In accordance with a preferred embodiment of the invention, the reflector forms a semi-paraboloid. In this case, the reflector has an additional third edge which restricts the paraboloid form in or in the vicinity of a mid-plane of the paraboloid. The third edge is also called as the base aperture of the paraboloid. In this case, the term “semi-paraboloid” means both precise halving and also the case of a paraboloid additionally recessed at the base aperture. The mirror optic can thus advantageously be located relative to a plane surface of a specimen to be examined so that the paraboloid axis extends in parallel to or into the surface of the specimen. In this embodiment of the invention the first illumination beam path is advantageously aligned in parallel to the surface of the specimen. Polarization of the first illumination beam path can be aligned so that light with polarization more or less perpendicular to the surface of the specimen is provided at the near-field probe.

Cone angles in relation to the focal point of the reflector are spanned by the edges of the paraboloid-shaped reflector, leaving space free for the near-field probe and the first and second illumination beam paths. In accordance with a preferred variation of the invention, the cone angle α of the reflector formed in a mid-plane between the second and the third edge is set in a range of 20°-70°. The inventors have found that highly-effective illumination of the focal point by the first illumination beam path is possible for angles in this range without cutting the second illumination beam path too strongly.

The first edge of the paraboloid forms the principal aperture with a predetermined cone angle β. The cone angle β represents the angle below which the light reaches the focal point on the first illumination beam path. If the cone angle β is set between 30° and 240°, the collection of light at the focal point of the reflector can be improved advantageously.

A major advantage of the inventive mirror optic is that several operating conditions of near-field microscopy can be fulfilled simultaneously, including movement of the specimen in relation to the near-field probe and mirror lens, the near-field probe mounting, the reversibility of the first illumination beam path for reading the scattered light and optical access to the microscopic observation of the near-field probe and/or reading deflection of the near-field probe. Moreover, the light can be polarized so that the field strength contains a strong component along the near-field probe perpendicular to the surface of the specimen, which is a particular advantage due to the antenna function of metallic probe tips in scattering-type scanning near-field microscopy (sSNOM).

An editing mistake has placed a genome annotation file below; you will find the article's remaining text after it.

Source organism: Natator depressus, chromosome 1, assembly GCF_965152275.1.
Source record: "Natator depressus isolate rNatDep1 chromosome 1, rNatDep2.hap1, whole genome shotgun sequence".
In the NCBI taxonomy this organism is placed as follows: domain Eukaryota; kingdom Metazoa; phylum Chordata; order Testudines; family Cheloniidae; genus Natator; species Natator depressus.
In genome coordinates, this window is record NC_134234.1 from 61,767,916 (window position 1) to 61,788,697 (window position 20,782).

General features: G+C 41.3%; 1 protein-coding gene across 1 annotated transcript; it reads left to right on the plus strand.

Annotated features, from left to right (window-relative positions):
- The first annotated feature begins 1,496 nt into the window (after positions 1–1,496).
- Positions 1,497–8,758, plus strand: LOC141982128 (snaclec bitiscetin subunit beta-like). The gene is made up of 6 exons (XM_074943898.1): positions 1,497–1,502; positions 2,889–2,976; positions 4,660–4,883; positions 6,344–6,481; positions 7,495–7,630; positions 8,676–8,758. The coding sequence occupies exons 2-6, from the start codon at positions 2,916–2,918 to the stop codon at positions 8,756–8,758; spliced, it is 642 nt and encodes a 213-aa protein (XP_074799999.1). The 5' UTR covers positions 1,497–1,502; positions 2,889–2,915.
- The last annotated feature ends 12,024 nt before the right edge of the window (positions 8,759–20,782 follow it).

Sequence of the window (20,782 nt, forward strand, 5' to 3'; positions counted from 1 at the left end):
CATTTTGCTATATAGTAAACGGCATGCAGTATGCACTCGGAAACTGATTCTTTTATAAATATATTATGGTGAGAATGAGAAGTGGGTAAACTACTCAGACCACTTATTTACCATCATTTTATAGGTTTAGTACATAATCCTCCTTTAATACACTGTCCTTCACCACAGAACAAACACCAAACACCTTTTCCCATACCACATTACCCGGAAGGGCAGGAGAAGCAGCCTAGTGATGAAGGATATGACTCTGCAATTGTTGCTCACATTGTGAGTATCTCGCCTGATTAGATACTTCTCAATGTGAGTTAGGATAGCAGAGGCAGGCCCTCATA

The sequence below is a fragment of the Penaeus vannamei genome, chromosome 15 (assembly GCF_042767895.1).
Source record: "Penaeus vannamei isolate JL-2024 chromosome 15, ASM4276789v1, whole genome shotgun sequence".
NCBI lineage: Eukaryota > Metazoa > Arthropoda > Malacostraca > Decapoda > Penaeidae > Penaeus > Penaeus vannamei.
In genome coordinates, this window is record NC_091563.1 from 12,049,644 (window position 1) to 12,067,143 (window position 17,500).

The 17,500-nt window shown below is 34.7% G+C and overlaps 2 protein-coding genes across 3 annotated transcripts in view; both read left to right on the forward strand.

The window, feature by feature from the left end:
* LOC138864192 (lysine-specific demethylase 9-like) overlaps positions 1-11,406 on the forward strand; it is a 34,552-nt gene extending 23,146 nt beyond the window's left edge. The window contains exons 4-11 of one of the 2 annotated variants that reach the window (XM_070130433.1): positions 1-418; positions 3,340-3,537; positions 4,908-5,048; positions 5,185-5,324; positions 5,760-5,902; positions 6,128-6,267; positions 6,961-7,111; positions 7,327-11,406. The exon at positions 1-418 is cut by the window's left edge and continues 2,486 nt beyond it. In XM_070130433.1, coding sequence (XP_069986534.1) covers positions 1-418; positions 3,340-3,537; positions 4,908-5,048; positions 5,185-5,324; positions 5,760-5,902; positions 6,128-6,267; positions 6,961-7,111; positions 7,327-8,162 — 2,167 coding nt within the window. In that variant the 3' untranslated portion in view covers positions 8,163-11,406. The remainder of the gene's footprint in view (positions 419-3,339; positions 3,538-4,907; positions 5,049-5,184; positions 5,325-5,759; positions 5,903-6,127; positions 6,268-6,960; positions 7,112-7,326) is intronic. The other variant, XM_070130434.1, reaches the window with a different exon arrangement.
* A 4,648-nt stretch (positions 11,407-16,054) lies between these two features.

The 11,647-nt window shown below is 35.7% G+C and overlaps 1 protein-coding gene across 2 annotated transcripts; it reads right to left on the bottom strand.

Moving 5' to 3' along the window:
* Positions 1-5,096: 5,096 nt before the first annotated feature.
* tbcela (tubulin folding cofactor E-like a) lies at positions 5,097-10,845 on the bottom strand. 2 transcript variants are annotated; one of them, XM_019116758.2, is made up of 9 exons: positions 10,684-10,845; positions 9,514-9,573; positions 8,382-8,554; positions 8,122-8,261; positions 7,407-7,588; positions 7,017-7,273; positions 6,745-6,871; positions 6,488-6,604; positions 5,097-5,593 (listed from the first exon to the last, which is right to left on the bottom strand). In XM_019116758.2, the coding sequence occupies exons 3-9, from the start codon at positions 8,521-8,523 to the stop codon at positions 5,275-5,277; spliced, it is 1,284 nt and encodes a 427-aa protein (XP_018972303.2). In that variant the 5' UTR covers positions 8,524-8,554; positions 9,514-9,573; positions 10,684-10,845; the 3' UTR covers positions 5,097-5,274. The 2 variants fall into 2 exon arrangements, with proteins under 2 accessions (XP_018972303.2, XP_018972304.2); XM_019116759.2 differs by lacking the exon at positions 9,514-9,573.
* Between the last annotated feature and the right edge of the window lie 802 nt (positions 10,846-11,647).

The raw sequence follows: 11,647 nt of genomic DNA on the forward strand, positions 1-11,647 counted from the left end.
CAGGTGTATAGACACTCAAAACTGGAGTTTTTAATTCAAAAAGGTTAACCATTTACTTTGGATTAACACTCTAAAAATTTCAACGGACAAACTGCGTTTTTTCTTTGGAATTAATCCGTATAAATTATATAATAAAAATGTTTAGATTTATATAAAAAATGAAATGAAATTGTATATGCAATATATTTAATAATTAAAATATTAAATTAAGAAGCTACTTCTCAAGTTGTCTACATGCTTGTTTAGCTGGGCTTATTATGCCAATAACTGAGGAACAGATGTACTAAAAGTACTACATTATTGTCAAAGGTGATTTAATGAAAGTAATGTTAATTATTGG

If the mirror optic is provided with an adjustment element, in accordance with a further preferred embodiment of the invention, advantages may emerge for an adjustment of the first illumination beam path in relation to the paraboloid axis of the reflector. The adjustment element is an optical component with a plane reflector, the surface of which is located perpendicularly to the paraboloid axis of the reflector. A plane mirror or another reflective component with a flat surface may, for example, be used as the adjustment element.

The adjustment element is preferably located on one edge of the reflector, to preclude interference with the first or second illumination beam paths. Location on the second edge, i.e. on the periphery of the reflector edge recess provided inventively, is particularly preferable.

If the illumination intensity at the position of the adjustment element is insufficient for reliable adjustment, the mirror optic can be provided with a deflector element, in accordance with a further variation of the invention. The deflector element is located in the opening paraboloid in the first illumination beam path and diverts part of the illuminating radiation from the first illumination beam path to the adjustment element. The deflector element is preferably a plane, parallel, transparent plate, e.g. glass. The edge of the reflector of the mirror optic is advantageously illuminated with the aid of the deflector element.